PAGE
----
Why Are There So Many Points of View About What Lean Is?
Dear Gemba Coach,
I’ve been interested in lean for over two years now, and can’t quite understand why after 20 years there are still so many points of view, and no apparent single message under the lean banner. What are your views on this?
That’s an interesting question – I’ve been thinking it over and the answer is both simple and complicated – it’s like asking “why can’t all scientists agree once and for all?” Taiichi Ohno, the chief architect of what we call lean thinking, was explicitly based on the scientific mindset, which has profound implications. But before we get there, let me argue that all lean views do share a number of common values or, more practically, stable preferences:
- They prefer satisfying customers rather than following the organization’s path of least resistance.
- They prefer going to the gemba to see for themselves rather than reading reports in an office.
- They prefer seeking to maximize the value-adding part of any work rather than accepting that some waste is the price to pay for doing business.
- They prefer making work flow smoothly rather than accepting accumulations caused by the optimization of local resources.
- They prefer pulling work at customer takt time rather than pushing work according to what the central MRP decides is best to optimize machine use.
- They prefer developing people’s autonomy by teaching them how to master standards rather than ask them to follow procedures and let them find their way by themselves
- They prefer encouraging individual initiative through step-by-step improvement rather than seek one-time performance jumps through reorganization or modernization investments.
- They prefer teamwork by teaching every person to solve problems with their colleagues to requiring a show of “team spirit” by “fitting in” and keeping one’s nose clean.
- They prefer small, flexible equipment to large fast machines.
My list is by no means exhaustive, and could be expressed in a different way, but I hope that it is demonstrative – these preferences are quite marked and do define the lean field to a large extent. In any work conversations, you can fit people’s positions one way or the other quite easily.
When it comes down to specifics, however, I agree, the answer you’ll get from any experienced lean person is most likely “it depends.” Because it does depend. For instance, I was yesterday with a Toyota supplier who was arguing with the Toyota engineers, making the case for a welding process that was cheaper and had many side-advantages, but did create a few occasional defects. The Toyota chaps were adamant that they wanted another welding process that they knew made no defects, but was more expensive and unwieldy. On the one hand, they pushed for their preference for “don’t accept defectives, don’t make defectives, don’t pass on defectives,” and on the other they had to face the practicalities of the situation – I still don’t know how this will play out.
On the other side, I remember another supplier that had put his injection presses in strict flow with assembly, using the press below 50% of its capacity. The Toyota engineers made him change his mind and told him to pull instead, going against the preference for flow – there’s a limit to how much optimization you lose in the name of perfect flow. These two examples highlight that in most practical situations lean thinking really depends of personal evaluations of the situation, and so you’ll get different answers from different people (sometimes different answer from the same person at different times).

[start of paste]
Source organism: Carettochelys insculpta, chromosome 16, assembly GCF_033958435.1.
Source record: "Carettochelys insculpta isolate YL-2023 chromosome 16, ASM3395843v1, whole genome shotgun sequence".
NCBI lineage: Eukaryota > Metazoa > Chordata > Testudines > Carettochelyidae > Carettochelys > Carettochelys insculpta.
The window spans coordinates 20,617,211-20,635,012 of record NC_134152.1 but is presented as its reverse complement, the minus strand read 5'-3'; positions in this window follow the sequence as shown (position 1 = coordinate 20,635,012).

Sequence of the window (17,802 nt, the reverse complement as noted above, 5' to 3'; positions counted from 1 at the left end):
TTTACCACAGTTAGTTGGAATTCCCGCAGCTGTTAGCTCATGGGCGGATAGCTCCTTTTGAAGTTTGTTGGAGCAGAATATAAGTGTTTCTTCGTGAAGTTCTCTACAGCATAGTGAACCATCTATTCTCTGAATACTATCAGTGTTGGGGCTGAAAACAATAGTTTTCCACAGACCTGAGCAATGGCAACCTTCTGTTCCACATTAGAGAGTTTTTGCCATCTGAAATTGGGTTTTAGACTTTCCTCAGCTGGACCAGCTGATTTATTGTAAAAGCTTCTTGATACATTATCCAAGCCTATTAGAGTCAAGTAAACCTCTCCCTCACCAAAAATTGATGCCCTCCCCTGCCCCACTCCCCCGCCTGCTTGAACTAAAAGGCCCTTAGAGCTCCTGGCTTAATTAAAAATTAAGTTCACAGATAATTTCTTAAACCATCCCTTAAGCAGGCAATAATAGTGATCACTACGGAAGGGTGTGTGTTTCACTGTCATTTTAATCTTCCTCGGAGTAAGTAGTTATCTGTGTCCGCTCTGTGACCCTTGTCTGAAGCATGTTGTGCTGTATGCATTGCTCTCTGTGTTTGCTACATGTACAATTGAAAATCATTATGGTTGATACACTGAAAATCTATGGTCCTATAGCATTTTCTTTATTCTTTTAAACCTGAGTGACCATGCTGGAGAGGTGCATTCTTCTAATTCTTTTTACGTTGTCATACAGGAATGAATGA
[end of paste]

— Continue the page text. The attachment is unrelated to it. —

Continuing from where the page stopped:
Lean thinking is not a religious dogma, it’s scientific thinking applied to business problems, which is why it’s OK in lean that different people have different opinions. Scientific thinking is counter-intuitive. One never learns something new – that works for reading newspapers and chatting with colleagues and friends. Instead, one refine’s one understanding of the world by testing hypotheses and learning to know when they apply, by how much.
As opposed to philosophy, there is no true or false in science – there is likely and unlikely (admittedly, there can be very likely – mostly proven - and very unlikely – mostly disproved). There are no universals but only specific conditions. Similarly, lean thinking’s path to truth is not through learning universal absolutes, but, as Taiichi Ohno framed it, by getting rid of our misconceptions. Most of what we believe is neither right or wrong, it’s right in certain contexts, and wrong in others, and learning is about discovering which is which experimentally.
Observe a phenomenon
Plan: Go to the real place, look carefully, measure how a process performs against known standards
Develop a hypothesis to explain this phenomenon
Plan: Apply lean principles, use lean tools, to list the potential factors generating the gap to standard
Formulate a prediction for that hypothesis
Plan: Confirm these factors one-by-one until you can narrow it down to the most likely cause
Test the prediction
Do: implement a countermeasure to the likely cause and
Check: study the countermeasure, measure the effects
Refine the hypothesis
Act: Draw conclusions and refine your understanding of the process
In both approaches, the key is to actively seek where the hypothesis doesn’t fit the facts so well and progressively refine its formulation and the understanding of its conditions (as opposed to try to prove generalities). What makes it work is the commitment to study countermeasure to see how well they work in real life and so to accelerate learning. It’s a tough commitment, and requires real self-discipline. In particular the discipline to realize the first intuitive answer that comes to mind is interesting, but most likely wrong, and it needs to be refined through the PDCA process before becoming meaningful. This discipline essentially distinguishes true lean thinkers from wannabes.